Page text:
The online version of this article (doi:10.1186/1476-9255-9-24) contains supplementary material, which is available to authorized users.
The authors, except ETA, are employees of Celsense, Inc. and receive salary and stock options. ETA serves as a paid consultant to Celsense and is a stock holder.
AB contributed to the design of the studies, production of the contrast agent, and contributed to analysis of the MRI data, including rendering 3D images, and quantification. AB was involved in the interpretation of data and revision of manuscript. BMH contributed to the design and analysis of the studies, assessment of the contrast agent and also was involved in drafting and revising the manuscript. ETA assisted with design and aided in preparation of the manuscript. AKW and CFO were responsible for the conception and planning of the experiments, and CFO helped to revise the manuscript. AKW directed the study, designed the experiments, contributed to the analysis and interpretation of the data, and drafted the manuscript. All authors have read and approved the final version of this manuscript.
Non-invasive imaging of inflammation to measure the progression of autoimmune diseases, such as rheumatoid arthritis (RA), and to monitor responses to therapy is critically needed. V-Sense, a perfluorocarbon (PFC) contrast agent that preferentially labels inflammatory cells, which are then recruited out of systemic circulation to sites of inflammation, enables detection by 19F MRI. With no 19F background in the host, detection is highly-specific and can act as a proxy biomarker of the degree of inflammation present.
Collagen-induced arthritis in rats, a model with many similarities to human RA, was used to study the ability of the PFC contrast agent to reveal the accumulation of inflammation over time using 19F MRI. Disease progression in the rat hind limbs was monitored by caliper measurements and 19F MRI on days 15, 22 and 29, including the height of clinically symptomatic disease. Naïve rats served as controls. The capacity of the PFC contrast agent and 19F MRI to assess the effectiveness of therapy was studied in a cohort of rats administered oral prednisolone on days 14 to 28.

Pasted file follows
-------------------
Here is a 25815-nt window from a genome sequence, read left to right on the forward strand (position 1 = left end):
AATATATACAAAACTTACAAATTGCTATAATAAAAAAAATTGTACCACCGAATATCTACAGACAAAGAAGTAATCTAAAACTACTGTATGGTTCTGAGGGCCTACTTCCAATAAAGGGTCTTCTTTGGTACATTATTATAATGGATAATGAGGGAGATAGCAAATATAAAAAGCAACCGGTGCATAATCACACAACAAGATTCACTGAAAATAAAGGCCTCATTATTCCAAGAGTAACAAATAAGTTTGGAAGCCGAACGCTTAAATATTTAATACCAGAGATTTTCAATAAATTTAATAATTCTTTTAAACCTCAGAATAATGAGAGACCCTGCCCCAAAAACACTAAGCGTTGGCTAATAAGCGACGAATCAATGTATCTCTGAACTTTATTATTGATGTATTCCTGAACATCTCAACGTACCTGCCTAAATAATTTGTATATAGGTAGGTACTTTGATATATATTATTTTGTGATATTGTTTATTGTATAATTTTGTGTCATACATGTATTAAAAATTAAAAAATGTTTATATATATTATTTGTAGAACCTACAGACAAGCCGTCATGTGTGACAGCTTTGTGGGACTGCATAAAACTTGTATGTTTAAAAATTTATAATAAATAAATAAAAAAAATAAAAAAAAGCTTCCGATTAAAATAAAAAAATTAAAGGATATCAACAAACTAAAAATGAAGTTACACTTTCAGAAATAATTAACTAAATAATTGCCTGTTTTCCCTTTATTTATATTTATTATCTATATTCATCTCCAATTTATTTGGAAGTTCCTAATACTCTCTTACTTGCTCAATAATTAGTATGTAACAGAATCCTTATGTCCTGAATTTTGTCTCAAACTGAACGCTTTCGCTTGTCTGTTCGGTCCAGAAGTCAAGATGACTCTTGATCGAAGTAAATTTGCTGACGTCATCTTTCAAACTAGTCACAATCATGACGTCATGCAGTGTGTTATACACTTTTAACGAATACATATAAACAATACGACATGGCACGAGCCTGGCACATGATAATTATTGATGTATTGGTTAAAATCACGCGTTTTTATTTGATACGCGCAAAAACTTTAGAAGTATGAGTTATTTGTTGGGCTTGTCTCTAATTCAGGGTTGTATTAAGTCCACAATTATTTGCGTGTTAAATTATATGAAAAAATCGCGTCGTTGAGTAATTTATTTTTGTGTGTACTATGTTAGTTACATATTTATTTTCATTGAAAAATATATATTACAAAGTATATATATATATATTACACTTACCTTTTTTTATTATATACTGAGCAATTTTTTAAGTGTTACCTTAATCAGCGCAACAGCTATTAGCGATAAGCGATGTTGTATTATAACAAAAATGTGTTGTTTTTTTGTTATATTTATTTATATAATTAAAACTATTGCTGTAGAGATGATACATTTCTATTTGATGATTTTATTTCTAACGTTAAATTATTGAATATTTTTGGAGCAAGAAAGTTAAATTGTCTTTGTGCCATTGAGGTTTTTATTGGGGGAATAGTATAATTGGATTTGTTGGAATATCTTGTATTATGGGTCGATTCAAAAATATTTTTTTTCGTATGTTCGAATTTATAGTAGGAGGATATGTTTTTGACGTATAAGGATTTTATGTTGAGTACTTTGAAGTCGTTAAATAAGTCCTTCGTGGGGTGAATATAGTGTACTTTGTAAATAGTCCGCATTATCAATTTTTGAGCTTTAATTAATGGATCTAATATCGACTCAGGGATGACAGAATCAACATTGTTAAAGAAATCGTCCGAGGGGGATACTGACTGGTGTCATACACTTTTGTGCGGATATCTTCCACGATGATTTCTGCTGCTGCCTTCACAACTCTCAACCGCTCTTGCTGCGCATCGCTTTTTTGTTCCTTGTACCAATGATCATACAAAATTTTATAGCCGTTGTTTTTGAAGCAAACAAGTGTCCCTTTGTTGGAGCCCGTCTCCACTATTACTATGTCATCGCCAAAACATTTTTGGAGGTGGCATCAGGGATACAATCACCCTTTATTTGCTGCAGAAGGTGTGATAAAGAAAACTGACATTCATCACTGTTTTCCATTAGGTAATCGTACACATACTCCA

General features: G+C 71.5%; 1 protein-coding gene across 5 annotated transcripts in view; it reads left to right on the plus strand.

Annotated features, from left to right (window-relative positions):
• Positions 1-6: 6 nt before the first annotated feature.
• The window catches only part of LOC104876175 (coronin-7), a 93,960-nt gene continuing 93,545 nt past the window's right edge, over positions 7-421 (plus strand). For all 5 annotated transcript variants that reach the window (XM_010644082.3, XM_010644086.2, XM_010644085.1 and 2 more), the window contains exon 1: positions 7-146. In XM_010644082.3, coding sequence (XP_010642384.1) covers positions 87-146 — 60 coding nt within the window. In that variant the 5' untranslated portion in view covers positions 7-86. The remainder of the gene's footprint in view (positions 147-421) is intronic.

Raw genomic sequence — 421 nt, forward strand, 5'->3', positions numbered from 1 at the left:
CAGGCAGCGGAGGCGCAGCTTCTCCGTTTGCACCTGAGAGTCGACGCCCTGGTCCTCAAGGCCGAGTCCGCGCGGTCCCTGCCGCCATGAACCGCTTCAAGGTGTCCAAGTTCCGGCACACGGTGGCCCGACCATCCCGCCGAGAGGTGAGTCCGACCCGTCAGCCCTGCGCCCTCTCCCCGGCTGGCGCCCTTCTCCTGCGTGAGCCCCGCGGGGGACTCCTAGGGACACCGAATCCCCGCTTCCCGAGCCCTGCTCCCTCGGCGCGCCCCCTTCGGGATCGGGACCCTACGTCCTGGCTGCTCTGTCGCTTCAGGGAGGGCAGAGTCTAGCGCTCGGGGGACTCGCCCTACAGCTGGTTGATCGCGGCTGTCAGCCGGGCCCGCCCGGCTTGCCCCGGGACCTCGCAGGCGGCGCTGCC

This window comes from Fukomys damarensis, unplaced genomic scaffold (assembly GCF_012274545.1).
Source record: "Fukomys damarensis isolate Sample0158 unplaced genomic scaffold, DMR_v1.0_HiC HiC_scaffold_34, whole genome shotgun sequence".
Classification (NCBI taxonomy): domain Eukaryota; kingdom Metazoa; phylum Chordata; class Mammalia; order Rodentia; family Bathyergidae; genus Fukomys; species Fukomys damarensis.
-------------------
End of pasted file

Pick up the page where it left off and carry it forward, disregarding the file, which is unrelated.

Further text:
Quantification of 19F signal measured by MRI in affected limbs was linearly correlated with disease severity. In animals with progressive disease, increases in 19F signal reflected the ongoing recruitment of inflammatory cells to the site, while no increase in 19F signal was observed in animals receiving treatment which resulted in clinical resolution of disease.
These results indicate that 19F MRI may be used to quantitatively and qualitatively evaluate longitudinal responses to a therapeutic regimen, while additionally revealing the recruitment of monocytic cells involved in the inflammatory process to the anatomical site. This study may support the use of 19F MRI to clinically quantify and monitor the severity of inflammation, and to assess the effectiveness of treatments in RA and other diseases with an inflammatory component.
Additional file 1:Table S1. Longitudinal analysis of 19F signal in CIA rats. (PDF 336 KB)12950_2011_248_MOESM1_ESM.pdf
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- Visualizing arthritic inflammation and therapeutic response by fluorine-19 magnetic resonance imaging (19F MRI)
Brooke M Helfer
Eric T Ahrens
Charles F O’Hanlon III
Amy K Wesa
- BioMed Central
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